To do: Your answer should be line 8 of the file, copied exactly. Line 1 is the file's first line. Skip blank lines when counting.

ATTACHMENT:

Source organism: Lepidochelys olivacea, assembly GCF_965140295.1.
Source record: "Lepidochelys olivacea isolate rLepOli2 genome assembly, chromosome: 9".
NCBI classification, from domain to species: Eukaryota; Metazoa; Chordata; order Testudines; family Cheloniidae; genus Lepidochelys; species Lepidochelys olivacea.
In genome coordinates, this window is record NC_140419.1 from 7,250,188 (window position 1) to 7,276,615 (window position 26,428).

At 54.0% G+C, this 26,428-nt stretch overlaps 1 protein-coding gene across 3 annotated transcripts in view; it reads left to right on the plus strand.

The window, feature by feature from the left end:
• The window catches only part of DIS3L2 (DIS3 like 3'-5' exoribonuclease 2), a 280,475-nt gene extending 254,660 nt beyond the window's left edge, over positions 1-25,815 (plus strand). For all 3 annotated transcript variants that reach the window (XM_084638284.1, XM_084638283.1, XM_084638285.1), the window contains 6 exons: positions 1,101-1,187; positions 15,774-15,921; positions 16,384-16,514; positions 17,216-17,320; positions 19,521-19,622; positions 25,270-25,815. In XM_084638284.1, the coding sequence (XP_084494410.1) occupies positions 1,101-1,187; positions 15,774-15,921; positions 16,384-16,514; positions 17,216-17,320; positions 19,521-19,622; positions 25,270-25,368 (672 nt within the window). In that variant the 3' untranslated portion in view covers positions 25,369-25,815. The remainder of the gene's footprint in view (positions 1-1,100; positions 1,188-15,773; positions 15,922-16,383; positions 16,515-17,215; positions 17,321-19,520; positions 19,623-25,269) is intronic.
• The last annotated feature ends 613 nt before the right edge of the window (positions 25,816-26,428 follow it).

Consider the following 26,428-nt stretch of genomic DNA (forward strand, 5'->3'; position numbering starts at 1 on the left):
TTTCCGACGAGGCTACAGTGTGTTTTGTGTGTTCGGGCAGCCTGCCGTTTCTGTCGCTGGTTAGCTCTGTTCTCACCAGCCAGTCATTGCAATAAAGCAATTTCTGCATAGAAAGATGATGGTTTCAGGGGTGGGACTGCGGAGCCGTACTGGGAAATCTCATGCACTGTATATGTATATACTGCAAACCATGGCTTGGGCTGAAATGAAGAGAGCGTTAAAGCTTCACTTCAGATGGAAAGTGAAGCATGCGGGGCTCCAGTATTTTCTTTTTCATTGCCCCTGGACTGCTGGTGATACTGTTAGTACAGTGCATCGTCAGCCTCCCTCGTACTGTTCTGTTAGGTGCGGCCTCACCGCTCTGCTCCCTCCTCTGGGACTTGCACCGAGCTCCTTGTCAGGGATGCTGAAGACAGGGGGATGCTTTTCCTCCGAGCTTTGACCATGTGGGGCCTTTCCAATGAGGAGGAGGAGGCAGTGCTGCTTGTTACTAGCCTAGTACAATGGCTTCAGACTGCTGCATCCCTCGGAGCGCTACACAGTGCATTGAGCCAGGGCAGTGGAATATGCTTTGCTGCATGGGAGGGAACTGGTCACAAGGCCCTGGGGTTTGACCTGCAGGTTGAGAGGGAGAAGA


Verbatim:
• The last annotated feature ends 613 nt before the right edge of the window (positions 25,816-26,428 follow it).